Supposedly, there are nearly eight billion people on earth. I have not confirmed it for myself, but I cannot even fathom that number. The sentiment here is that your opportunities are basically unlimited.

So, even if it’s Max Martin, or Dr. Luke, or Diddy, or Timbaland telling you “this is the way it is,” it’s premature.

Even if they do tell you “you’re not going to make it,” they’re just waiting for you to use that as fuel to prove them wrong. Because they’re never going to work with anyone that doesn’t get up after being knocked down. And trust me, they’ve probably been knocked down more than anyone else. It’s how they got to where they are.

So, you can give up, or you can use what was said as fuel to better yourself and your music.

Your Offense is Your Own to Deal with

Another important point is that your offense is your own to deal with. Meaning even if someone else intended for their comments to be hurtful or offensive, how you take it is entirely up to you.

Artists get so butthurt over what someone else says that they let one comment ruin their day, or week, or month.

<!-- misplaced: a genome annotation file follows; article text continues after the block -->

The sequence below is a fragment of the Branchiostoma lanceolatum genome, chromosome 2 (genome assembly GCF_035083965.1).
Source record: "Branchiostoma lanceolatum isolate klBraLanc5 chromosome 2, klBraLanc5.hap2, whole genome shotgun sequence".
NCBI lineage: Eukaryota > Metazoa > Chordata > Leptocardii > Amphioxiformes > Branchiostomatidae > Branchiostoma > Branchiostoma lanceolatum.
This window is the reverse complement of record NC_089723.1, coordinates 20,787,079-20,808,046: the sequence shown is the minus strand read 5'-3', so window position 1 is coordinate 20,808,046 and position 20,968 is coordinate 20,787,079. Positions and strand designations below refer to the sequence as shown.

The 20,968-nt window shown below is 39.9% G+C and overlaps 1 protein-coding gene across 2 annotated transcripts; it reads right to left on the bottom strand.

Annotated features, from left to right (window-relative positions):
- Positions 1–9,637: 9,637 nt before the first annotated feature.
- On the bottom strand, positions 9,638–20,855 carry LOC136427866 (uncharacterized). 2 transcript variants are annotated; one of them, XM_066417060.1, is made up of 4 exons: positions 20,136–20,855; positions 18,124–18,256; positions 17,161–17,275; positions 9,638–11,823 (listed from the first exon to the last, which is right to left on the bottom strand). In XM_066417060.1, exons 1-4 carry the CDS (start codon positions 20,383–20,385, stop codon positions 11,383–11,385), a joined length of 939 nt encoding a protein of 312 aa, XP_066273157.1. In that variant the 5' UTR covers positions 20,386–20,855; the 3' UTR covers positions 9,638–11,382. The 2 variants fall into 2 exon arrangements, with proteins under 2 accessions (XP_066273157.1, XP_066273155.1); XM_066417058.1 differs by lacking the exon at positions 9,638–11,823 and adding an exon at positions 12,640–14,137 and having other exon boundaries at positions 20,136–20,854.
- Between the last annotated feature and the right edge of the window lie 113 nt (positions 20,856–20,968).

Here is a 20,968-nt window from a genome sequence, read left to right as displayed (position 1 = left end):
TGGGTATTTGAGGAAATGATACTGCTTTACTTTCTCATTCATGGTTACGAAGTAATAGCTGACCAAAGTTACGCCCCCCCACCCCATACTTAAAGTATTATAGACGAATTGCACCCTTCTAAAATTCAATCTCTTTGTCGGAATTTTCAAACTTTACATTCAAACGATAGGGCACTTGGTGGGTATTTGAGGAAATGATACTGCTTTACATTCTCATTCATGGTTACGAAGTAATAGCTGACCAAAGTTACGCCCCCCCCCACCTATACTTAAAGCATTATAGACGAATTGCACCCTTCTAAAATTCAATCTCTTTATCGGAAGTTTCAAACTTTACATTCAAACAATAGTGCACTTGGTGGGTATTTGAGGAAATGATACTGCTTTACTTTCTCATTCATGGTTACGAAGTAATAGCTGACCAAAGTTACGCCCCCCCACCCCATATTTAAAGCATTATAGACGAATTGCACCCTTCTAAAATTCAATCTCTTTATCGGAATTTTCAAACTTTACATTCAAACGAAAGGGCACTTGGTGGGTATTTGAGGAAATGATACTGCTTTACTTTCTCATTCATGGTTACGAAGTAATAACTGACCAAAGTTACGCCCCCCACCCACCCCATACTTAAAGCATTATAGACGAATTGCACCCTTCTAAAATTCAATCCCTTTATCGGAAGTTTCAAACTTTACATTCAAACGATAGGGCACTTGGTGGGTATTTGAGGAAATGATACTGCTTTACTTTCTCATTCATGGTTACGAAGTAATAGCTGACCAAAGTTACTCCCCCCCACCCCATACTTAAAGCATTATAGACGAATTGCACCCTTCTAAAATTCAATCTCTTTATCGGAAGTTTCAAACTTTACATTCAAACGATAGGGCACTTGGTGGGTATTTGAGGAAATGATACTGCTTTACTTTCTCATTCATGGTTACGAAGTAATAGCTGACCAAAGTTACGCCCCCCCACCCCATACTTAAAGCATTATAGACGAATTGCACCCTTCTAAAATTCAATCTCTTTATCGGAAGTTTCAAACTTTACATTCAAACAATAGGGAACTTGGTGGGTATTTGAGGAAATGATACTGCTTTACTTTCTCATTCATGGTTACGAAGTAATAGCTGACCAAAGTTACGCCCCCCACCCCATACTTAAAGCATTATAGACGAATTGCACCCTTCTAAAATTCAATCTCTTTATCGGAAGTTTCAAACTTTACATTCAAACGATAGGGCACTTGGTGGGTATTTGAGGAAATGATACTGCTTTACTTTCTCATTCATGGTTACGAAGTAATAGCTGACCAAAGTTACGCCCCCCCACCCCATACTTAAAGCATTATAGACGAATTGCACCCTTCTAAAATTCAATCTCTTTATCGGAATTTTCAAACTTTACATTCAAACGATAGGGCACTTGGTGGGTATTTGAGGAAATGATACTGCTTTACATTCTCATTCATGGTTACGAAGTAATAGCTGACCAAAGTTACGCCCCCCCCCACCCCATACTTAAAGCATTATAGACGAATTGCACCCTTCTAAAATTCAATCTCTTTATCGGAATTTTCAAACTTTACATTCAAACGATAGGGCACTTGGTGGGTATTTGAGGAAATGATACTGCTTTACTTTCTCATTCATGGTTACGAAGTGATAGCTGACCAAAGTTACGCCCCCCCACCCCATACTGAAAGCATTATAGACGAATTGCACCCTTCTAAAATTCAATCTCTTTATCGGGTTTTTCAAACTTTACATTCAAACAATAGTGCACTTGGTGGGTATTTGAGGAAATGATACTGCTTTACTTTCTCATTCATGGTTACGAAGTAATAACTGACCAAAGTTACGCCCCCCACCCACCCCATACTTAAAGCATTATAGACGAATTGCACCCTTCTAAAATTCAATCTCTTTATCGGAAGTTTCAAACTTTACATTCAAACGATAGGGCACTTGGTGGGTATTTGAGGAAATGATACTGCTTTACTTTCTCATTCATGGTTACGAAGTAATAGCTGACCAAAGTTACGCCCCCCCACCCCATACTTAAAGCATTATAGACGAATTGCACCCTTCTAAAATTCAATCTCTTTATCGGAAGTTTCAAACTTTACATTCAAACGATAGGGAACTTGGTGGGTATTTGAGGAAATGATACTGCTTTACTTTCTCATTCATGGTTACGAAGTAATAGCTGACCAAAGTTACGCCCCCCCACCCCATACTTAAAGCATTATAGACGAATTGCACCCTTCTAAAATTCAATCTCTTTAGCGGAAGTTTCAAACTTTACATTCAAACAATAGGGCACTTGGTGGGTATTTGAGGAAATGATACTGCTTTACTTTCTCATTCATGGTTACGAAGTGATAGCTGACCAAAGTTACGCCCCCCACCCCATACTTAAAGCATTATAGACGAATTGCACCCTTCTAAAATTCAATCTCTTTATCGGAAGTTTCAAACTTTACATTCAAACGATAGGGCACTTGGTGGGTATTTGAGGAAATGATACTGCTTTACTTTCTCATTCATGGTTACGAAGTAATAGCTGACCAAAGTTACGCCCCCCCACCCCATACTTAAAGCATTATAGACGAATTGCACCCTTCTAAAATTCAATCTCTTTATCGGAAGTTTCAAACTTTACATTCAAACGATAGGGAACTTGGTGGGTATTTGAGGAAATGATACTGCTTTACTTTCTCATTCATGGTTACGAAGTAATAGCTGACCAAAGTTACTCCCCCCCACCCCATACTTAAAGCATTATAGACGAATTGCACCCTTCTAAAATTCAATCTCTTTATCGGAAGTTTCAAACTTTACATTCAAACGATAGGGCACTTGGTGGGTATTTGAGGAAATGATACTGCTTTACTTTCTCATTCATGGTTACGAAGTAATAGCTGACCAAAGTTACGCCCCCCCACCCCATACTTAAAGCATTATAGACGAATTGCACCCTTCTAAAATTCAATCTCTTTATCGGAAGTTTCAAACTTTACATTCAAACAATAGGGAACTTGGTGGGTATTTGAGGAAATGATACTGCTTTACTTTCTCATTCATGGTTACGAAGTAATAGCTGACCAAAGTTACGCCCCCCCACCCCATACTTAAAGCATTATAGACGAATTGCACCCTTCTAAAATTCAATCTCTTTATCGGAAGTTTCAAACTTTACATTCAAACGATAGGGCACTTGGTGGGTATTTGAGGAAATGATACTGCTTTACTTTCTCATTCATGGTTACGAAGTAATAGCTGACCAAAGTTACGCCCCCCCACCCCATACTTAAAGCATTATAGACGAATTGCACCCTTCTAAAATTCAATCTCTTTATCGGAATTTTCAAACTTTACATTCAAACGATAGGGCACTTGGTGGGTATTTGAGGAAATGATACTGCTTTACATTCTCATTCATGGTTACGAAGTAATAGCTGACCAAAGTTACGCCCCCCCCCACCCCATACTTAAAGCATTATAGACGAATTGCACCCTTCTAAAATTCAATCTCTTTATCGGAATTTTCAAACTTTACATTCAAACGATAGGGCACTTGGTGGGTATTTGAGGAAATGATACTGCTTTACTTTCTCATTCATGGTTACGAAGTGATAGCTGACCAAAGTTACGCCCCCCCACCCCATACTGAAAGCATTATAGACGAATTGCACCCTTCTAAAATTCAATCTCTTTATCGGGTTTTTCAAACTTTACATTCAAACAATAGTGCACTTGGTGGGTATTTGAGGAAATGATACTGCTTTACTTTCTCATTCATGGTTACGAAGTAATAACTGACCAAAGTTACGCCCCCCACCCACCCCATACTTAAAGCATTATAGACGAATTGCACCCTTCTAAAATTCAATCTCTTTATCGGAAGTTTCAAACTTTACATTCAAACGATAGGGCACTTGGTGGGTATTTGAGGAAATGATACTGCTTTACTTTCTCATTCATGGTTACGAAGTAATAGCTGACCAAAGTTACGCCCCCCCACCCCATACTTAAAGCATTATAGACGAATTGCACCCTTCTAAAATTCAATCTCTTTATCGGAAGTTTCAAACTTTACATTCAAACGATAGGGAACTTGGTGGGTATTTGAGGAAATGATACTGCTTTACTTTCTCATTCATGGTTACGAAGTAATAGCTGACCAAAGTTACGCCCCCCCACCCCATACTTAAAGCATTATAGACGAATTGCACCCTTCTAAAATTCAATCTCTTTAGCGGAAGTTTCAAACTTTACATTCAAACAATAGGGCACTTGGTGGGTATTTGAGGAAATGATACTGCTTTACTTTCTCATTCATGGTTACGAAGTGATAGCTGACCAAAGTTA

What’s interesting is that whoever said those things to you is probably over it, doesn’t remember it, and is busy working on themselves and their project.

So, it seems foolish to let something like that hold you back. Because you could be doing the same thing – getting over it, forgetting it, and getting busy working on your own projects.

Remember. Someone else can control what they say. But they cannot control how you feel about it. Ever. And it’s up to you to do the investigative work necessary to know what their intention was if you want to find out.

Couples who want to stay together need to do this all the time. You can say, “when you said X, it made me feel Y.” And that can open a meaningful discussion about the intention behind the message.

Try not to make your offense someone else’s responsibility. Because it isn’t. Whatever you’re feeling is inside you, and it can’t be found within someone else. So, only you have the power to do something about it.

Episode Summary

Alright, to summarize today’s episode: